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  • Writer's pictureJoanne Jacobs

‘Nudging’ aims to change habits

Image result for Latino mother reading to preschool child

Text-messaged “nudges” can help parents support their children’s learning, writes Daisy Yuhas, citing research at Stanford’s Center for Education Policy Analysis (CEPA) Labs.

Three times a week, researchers from CEPA Labs send parents and other caregivers suggestions on how to support children’s literacy, numeracy and social and emotional skills. Bath time, walks in the park and familiar household interactions become opportunities for children to learn and practice concepts they will later use in school. For example, a Monday message might flag an important domain (“children need to know the letters to learn how to read & write”); a Wednesday text might provide a related learning activity (such as asking a child to find the first letter in his or her name on signs or labels); and a Friday message might offer encouragement (“Keep pointing out the letters. You’re preparing your child 4 K [Kindergarten]!”).

After eight months of messages, San Francisco “teachers noted that text-receiving parents asked more questions about their child’s progress than other adults, and the kids themselves improved their literacy skills,” writes Yuhas.

Nudging is being tried at all levels, reports Yuhas. A study in West Virginia found that “keeping parents in the loop, through texting, as to their child’s absences and grades could cut course failures for middle and high school students by nearly 40 percent.”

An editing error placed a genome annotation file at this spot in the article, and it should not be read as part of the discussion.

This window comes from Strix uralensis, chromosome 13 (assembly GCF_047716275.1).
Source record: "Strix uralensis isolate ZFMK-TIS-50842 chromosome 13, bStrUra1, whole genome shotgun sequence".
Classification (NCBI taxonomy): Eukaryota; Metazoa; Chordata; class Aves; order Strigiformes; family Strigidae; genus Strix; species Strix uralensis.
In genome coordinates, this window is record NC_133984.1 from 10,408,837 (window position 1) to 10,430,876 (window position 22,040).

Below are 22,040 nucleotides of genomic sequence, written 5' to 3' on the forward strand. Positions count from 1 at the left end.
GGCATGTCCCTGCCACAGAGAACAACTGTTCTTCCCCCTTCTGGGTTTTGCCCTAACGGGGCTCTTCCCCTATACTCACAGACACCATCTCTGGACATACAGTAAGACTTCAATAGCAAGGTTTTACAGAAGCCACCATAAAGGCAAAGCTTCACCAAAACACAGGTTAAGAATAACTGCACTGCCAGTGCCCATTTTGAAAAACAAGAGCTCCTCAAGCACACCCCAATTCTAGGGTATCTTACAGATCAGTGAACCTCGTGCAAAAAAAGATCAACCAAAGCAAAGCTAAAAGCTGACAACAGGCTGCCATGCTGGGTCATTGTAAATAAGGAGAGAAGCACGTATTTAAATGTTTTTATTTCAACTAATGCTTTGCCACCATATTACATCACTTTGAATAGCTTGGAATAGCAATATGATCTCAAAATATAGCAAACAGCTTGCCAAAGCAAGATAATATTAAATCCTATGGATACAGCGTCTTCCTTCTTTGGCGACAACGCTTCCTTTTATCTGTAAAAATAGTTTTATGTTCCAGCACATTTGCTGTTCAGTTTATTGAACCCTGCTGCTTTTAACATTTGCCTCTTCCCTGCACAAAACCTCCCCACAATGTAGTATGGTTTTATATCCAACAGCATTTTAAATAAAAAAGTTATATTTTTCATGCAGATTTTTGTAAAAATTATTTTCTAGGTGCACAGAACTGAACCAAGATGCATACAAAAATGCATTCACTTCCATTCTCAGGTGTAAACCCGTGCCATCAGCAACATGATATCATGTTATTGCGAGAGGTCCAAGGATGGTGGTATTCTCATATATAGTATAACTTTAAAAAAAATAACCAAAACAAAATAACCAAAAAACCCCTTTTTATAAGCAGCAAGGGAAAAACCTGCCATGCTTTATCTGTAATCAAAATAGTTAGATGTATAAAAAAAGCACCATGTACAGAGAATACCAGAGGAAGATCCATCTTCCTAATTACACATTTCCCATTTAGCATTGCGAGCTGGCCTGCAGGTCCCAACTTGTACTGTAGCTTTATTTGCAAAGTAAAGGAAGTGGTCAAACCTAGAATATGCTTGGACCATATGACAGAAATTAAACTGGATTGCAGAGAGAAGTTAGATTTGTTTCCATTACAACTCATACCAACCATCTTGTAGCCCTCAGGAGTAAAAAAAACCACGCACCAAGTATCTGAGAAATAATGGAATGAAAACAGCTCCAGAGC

Ariel Kalil, who co-directs the University of Chicago’s Behavioral Insights and Parenting Lab, said nudging helps parents form new habits. Kalil and co-director Susan Mayer gave low-income parents tablets preloaded with more than 500 children’s stories.

Half of participating parents were asked to set weekly goals for how much time they would spend reading to kids, and then received texts with reminders of those targets, progress reports on meeting the aims and even notification when they spent the most time reading of any parent in the study in a given week. The other families received a tablet but no additional reading prompts. At the end of the intervention, the adults who had received the extra nudges spent more than twice as much time reading each week with their kids – a difference of 89 minutes on average. . . . three months after their experiment had wrapped up and the tablets had been taken away, the parents who had received nudges were still spending twice as much time reading to their kids.

Colleges are using nudging to keep students on track. Georgia State raised the no-show rate for incoming students — “summer melt” — by sending text messages with deadline reminders and advise on completing paperwork, writes Kevin Mahnken on The 74.

Personalized text messages improved the persistence of STEM students at community colleges, another study found.

Text messaging is much, much cheaper than higher counselors.

However, nudging students may be counter-productive in the long run, writes Jay Greene. He worries about nudging reluctant students to enroll in college. He’s seen drafts of research suggesting that “students who didn’t think they were ready for college but were pushed into attending may have difficulty finishing and other students who enroll later may be better prepared at that point to succeed, causing the overall effect of these nudges to be null or even negative.”

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